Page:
A recent Pew Research Center survey reports that A majority of Blacks have experienced discrimination. A discussion with Wade Henderson, President and C.E.O. of the Leadership Conference on Civil and Human Rights, on the state of civil rights in the U.S. today, including progress made, and work still to be done. A discussion with Wade Henderson, President & CEO of the Leadership Conference on Civil and Human Rights. Click here
for part 1 of State of Civil Rights.
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See a partial?transcript of this interview below:
Traynham: Wade, when you take a look at your life, ?every single chapter has been about raising the bar ?and trying to make sure that people that look like you and I, ?but also women, LGBT -- going down the list -- ?have the rights that you just articulated a few moments ago. ?You're moving on to another chapter in your life ?at some point in the future. ?Are you proud of all your accomplishments ?and as far as we've come so far?
Henderson: I'm very proud of my personal accomplishments, but more importantly, I'm very proud of our accomplishments as a nation and as a people committed to democratic values. I recognize that we have a very diverse nation, and we've made that a strength and a hallmark of American democracy. Our goal now is to take American values and to make sure they're applied equally across the board to all of our citizens, and if we have a commitment to achieve the kind of equality of education, the social parity, and economic parity that you talked about, we will get to the next level of equality in a way that all Americans can celebrate.
Traynham: Wade, we have about a minute left, and I think this is important for the folks that are watching at home or perhaps maybe watching on their device, wherever they may be, they may be saying, "What else can I do? I feel like I did vote, I do contribute to the causes that I believe in, I do volunteer, but I feel as though that we're spinning some wheels here." In other words, perhaps maybe there's a bit of despair for the folks that are watching at home. What is your response to that?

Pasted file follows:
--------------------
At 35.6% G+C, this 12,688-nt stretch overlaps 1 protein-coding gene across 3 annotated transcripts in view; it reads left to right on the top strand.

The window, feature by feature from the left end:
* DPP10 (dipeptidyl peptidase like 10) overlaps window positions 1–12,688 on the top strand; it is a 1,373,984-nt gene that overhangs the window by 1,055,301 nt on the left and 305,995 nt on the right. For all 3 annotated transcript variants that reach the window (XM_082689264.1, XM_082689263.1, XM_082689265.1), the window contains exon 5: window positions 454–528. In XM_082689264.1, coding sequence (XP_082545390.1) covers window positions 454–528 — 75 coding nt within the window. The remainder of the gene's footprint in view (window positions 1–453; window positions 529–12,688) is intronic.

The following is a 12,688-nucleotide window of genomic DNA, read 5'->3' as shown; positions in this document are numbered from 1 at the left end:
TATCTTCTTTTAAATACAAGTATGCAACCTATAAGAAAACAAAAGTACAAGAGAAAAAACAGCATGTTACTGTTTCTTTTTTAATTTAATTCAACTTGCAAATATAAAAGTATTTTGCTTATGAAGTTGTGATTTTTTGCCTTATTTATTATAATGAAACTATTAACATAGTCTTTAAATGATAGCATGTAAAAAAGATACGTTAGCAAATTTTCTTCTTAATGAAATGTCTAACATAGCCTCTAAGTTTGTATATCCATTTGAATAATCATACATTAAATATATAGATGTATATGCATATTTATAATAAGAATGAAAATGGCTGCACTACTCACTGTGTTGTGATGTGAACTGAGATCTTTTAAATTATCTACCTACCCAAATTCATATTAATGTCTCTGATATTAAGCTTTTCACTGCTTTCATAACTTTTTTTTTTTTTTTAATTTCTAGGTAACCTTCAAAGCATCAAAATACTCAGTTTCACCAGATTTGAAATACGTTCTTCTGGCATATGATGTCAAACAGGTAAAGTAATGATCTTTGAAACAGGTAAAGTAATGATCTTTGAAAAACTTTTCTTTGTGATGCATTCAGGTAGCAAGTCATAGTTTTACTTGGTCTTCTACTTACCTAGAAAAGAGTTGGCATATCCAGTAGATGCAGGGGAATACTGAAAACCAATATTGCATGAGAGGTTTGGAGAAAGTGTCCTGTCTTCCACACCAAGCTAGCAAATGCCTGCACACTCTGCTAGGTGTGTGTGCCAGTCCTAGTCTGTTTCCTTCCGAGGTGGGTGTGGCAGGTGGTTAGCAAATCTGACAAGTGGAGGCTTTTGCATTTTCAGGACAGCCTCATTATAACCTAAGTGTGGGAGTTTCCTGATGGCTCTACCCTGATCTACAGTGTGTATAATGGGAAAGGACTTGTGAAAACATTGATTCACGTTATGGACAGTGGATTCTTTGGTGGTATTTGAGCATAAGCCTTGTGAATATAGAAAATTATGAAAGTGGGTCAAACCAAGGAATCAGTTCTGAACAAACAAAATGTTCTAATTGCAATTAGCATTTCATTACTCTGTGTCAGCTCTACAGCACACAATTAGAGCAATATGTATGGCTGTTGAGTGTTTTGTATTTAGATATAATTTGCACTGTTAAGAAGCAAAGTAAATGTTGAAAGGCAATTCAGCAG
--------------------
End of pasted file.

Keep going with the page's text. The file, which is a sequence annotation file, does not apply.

Henderson: There is some despair, I think, and that is understandable given the differential in opportunity that still exists in our society. But if we really make a commitment to achieve the kind of voting rights and equality and the ability to participate in the political process, if we make investments in quality education, as we demand as a nation, and if we recognize that our ability to reach the next level of development is predicated on bringing everyone together, you know, equity then becomes the foundation predicate on which American society will be built, and we will make the advancements that we need as a people.
Traynham: You sound hopeful and optimistic about the next American chapter. Is that accurate?
Henderson: I'm very hopeful. I mean, I recognize that there are challenges that we face, and I'm not naive about that, but I also recognize that we have overcome far greater difficulties in the history of this country than we face today. What is needed is a recognition that we have the power to change the system as we see it today. We have the power, if we use it, to bring the kind of American equality to life that all of us have talked about in theory.
Traynham: Wade Henderson, personal right of privilege here as the host, thank you for being you.
Traynham: I really appreciate it.
Henderson: Thank you so much for having me.
Traynham: And thank you for joining us for this edition of "Comcast Newsmakers." I'm Robert Traynham. Have a great day, everybody.We'll see you next time. Bye-bye.